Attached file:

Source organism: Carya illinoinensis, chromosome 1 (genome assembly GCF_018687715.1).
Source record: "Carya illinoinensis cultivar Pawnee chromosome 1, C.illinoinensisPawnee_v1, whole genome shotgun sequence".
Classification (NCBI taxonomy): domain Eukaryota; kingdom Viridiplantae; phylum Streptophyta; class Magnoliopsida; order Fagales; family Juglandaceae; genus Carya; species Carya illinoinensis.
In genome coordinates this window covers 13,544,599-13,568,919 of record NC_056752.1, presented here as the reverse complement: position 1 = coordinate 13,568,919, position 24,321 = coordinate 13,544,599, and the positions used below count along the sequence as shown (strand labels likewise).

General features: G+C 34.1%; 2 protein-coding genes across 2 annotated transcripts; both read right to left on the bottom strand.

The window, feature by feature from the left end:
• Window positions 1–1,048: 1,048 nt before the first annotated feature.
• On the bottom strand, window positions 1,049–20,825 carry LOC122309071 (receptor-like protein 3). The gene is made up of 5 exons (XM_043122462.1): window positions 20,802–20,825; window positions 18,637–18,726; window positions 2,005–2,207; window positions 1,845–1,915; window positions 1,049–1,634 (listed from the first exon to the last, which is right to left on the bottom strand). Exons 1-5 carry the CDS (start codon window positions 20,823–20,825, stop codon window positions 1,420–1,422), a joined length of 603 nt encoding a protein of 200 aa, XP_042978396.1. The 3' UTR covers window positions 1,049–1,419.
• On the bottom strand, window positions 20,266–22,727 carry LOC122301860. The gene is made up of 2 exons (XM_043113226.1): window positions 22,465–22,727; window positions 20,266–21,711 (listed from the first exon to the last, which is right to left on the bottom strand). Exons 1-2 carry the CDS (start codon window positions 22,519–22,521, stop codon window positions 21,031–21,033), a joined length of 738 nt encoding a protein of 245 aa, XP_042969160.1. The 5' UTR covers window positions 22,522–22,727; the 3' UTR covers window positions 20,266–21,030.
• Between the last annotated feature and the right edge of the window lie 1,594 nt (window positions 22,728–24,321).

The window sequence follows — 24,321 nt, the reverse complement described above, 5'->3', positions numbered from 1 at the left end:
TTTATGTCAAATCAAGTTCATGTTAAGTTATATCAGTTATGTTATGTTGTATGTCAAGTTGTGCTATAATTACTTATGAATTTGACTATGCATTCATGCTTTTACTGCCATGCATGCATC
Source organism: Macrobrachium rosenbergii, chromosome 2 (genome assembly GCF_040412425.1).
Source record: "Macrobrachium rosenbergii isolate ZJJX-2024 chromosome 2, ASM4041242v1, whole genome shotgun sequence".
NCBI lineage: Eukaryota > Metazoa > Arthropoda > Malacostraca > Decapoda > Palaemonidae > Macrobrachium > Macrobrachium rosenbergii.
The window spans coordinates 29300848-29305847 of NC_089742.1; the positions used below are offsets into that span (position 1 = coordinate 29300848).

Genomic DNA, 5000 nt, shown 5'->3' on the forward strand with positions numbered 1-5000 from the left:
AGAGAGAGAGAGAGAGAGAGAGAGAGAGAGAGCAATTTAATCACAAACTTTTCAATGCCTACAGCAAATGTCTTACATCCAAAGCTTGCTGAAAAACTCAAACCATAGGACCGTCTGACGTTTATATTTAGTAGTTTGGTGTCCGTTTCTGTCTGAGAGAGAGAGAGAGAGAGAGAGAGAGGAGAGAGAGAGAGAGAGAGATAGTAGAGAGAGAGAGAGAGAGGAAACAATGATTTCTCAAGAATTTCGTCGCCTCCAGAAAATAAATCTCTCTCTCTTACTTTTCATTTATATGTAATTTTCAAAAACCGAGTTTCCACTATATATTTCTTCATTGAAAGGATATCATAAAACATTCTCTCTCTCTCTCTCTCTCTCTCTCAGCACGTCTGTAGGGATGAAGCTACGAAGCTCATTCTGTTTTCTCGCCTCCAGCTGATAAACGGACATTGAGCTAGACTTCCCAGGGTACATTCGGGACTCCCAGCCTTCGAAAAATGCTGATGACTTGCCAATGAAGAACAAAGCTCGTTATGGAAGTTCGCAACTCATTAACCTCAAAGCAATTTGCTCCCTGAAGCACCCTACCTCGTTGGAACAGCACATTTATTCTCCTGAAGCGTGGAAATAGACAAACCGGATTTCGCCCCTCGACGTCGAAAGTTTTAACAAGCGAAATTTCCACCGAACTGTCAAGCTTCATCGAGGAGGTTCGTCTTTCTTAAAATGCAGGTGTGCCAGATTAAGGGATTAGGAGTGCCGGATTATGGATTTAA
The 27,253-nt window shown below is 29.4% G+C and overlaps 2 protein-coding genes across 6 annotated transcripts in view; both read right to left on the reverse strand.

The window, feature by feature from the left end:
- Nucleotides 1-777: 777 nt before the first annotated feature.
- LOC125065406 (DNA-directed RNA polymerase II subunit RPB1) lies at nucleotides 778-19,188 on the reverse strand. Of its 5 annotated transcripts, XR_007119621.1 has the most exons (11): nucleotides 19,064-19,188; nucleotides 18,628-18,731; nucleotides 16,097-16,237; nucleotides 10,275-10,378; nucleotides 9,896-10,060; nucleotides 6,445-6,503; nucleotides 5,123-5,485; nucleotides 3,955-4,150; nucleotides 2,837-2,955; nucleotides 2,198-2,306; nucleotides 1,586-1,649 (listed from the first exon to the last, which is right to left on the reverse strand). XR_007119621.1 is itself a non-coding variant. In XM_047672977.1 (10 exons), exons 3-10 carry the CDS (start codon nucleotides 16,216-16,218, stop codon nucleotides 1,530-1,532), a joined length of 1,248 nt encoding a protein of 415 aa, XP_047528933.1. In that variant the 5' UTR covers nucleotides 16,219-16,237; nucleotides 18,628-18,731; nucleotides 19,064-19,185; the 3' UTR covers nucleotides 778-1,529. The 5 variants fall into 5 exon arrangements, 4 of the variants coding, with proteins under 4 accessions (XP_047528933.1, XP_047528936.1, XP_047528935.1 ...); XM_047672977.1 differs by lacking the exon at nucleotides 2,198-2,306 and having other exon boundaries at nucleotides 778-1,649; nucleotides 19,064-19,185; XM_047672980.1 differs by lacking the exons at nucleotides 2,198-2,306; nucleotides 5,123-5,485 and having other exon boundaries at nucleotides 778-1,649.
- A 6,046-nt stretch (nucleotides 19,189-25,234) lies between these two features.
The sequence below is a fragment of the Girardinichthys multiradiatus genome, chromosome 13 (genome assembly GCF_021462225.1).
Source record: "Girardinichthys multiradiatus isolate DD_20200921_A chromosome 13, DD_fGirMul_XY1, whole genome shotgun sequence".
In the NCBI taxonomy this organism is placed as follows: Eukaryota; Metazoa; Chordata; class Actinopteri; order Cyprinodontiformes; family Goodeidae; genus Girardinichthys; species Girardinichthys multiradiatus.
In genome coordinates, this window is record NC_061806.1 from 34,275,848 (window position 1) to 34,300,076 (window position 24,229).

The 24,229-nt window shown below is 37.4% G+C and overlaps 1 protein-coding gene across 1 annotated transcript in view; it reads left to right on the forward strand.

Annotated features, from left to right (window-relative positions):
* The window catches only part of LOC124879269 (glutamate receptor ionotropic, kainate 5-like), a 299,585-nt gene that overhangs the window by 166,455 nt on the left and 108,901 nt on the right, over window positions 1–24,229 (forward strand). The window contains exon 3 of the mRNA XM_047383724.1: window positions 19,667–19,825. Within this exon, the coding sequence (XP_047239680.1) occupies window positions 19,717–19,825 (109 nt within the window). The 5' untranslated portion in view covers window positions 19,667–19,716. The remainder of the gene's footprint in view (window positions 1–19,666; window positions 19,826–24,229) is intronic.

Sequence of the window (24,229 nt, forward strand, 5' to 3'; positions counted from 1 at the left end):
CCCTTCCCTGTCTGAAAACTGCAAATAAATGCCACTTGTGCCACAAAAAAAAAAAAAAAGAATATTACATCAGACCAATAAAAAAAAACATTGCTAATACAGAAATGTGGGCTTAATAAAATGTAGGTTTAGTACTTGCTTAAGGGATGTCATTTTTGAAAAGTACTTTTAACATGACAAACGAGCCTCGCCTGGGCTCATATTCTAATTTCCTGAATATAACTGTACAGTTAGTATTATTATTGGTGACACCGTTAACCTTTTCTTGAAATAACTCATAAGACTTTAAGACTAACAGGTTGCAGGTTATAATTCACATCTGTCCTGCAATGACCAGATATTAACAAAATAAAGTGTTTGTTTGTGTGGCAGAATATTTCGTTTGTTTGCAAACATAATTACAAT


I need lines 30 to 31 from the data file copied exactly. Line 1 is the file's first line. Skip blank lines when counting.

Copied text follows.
* The window catches only part of LOC124879269 (glutamate receptor ionotropic, kainate 5-like), a 299,585-nt gene that overhangs the window by 166,455 nt on the left and 108,901 nt on the right, over window positions 1–24,229 (forward strand). The window contains exon 3 of the mRNA XM_047383724.1: window positions 19,667–19,825. Within this exon, the coding sequence (XP_047239680.1) occupies window positions 19,717–19,825 (109 nt within the window). The 5' untranslated portion in view covers window positions 19,667–19,716. The remainder of the gene's footprint in view (window positions 1–19,666; window positions 19,826–24,229) is intronic.

Sequence of the window (24,229 nt, forward strand, 5' to 3'; positions counted from 1 at the left end):